Thursday, January 15, 2015

Jörgen Stenarson to lead new terahertz laboratory


Jörgen Stenarson to lead new terahertz laboratory

Jörgen Stenarson has been appointed as head of the new national laboratory for terahertz characterisation - which will be hosted by MC2. He is recruited from SP Technical Research Institute of Sweden and will take over on March 1 2015. The plans for the laboratory were revealed at a well-attended information meeting just before Christmas.

This is supported as a scientific infrastructure by the management at Chalmers, and that is a very important classification for us. We have proven that we can create an open environment for science and for the users", says Jan Grahn, Professor in Microwave Electronics at MC2.
He makes up the team of principal investigators for the new laboratory together with professors Herbert Zirath and Jan Stake, MC2, Victor Belitsky, Earth and Space Sciences, and Per-Simon Kildal, Signals and systems - S2.

Different departments join forces
A project group has also been formed, with Mattias Thorsell and Simon He, Microwave Electronics, MC2, Robin Dahlbäck, Michael Andersson and Sergey Cherdnichenko, Terahertz and Millimetre Wave Technology, MC2, Erik Sundin, The Group for Advanced Receiver Development (GARD), Earth and Space Sciences, and Ashraf Uz Zaman, Antenna Systems, S2.
Altogether the lab will engage about one hundred researchers and PhD students from Chalmers alone.
"This is a very good example for when different departments go together to get money for research infrastructure", says Jan Grahn.
The aim for the project team was to write technical specifications for the equipment needed and was partly done during the autumn of 2014.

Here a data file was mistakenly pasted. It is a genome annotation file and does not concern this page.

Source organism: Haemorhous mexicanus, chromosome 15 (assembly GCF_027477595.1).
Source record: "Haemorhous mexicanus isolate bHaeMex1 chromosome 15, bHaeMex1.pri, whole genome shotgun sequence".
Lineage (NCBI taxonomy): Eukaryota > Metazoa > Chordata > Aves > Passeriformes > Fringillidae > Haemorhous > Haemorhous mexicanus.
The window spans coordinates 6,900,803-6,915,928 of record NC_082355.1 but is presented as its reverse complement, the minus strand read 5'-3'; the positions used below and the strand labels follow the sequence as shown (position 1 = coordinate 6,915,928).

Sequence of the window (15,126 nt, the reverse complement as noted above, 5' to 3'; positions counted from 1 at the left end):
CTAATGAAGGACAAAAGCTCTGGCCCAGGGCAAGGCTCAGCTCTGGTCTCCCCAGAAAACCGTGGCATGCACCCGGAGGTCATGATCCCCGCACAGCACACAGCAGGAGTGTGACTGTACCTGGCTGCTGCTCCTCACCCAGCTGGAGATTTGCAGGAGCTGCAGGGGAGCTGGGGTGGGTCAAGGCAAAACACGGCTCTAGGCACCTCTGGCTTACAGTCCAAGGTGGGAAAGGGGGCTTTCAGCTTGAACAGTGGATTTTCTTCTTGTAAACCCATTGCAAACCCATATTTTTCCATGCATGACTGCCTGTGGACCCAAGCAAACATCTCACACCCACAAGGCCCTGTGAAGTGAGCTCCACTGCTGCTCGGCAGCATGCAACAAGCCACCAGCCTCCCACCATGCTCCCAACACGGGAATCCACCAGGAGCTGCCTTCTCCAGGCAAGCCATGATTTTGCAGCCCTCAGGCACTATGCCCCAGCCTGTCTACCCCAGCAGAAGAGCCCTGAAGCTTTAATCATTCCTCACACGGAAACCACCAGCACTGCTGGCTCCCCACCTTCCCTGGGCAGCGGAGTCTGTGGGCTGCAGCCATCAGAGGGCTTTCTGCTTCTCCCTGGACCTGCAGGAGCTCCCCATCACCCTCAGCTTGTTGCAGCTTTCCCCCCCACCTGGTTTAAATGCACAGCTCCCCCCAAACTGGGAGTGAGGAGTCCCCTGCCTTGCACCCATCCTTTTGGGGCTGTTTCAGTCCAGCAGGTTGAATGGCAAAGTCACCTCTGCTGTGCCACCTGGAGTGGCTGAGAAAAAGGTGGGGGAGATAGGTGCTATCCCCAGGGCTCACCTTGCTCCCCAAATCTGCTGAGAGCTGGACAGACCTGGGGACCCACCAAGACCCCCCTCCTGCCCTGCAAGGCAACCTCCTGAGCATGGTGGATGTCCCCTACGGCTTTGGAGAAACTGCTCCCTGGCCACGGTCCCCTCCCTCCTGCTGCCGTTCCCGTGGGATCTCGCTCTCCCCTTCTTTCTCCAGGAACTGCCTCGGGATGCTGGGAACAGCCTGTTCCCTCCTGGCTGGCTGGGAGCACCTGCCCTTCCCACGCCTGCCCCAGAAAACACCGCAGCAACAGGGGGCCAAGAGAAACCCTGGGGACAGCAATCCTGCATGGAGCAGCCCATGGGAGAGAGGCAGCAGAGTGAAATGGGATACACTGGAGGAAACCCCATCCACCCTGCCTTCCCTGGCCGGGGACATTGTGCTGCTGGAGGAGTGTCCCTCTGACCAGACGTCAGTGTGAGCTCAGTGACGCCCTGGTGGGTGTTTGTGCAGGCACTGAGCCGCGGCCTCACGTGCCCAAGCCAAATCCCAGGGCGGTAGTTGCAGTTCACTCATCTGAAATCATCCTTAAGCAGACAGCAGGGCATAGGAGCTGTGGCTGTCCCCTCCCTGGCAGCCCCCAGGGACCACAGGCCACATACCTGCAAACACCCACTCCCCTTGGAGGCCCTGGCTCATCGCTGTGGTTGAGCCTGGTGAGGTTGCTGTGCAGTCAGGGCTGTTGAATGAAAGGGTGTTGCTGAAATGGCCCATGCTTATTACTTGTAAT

"They were looking on this regarding specific equipment, but also regarding potential synergies between all types of equipment. It is a complicated work for us, because there are many options, and very expensive equipment, but I feel we have got a very good start", says Jan Grahn.

Large investments to be made
Large investments are planned during 2015 and 2016. Jan Grahn estimates these to around 50 MSEK, mainly made possible by a grant from the Knut and Alice Wallenberg Foundation (KAW).
"We are going to create a state of the art lab for terahertz characterisation. It will have a lot of interesting equipment both for on-wafer as well as free-space probing. This is very expensive equipment, so we need those millions to carry this through", says Jan Grahn.

The core of investments will be in the range of terahertz components (on-wafer and free-space & waveguide measurements), terahertz systems (transceiver setup, Tbit/s system setup) and terahertz spectroscopy (Fourier Transform Spectrometer (FTS), Spectroscopy). A cryo cooler and a DC probe station will also be added as side equipment to the infrastructure. The new equipment were presented in detail by members of the project group.

Taking advantage of decades of earlier research
The new laboratory will be located on the 6th floor of the MC2 building and has 45 square metres at its disposal for the time being. But this is maybe not enough:
"It's five rooms and we have already a lot of equipment gathered throughout the years, but it remains to be seen if we can fit everything”, says Jan Grahn with a smile.
It is really no coincidence that the new environment will be hosted by MC2 and Chalmers.
"We are in fact taking advantage of decades of microwave and antenna research. We are indeed building up on a good tradition. The news is that we are carrying this out in one common laboratory infrastructure for high-frequency characterisation", Jan Grahn pointed out in his presentation.

New head appointed
Head of the laboratory will be Dr Jörgen Stenarson:
"Jörgen has more than ten years of post-doctoral experience in microwave measurement techniques, which makes him very, very good for this position. He will be a key person in pulling this together", says Jan Grahn.
As lab director Jörgen Stenarson will be responsible for the operational and technical development in collaboration with users and principal investigators. 

Text and photo: Michael Nystås

Background information

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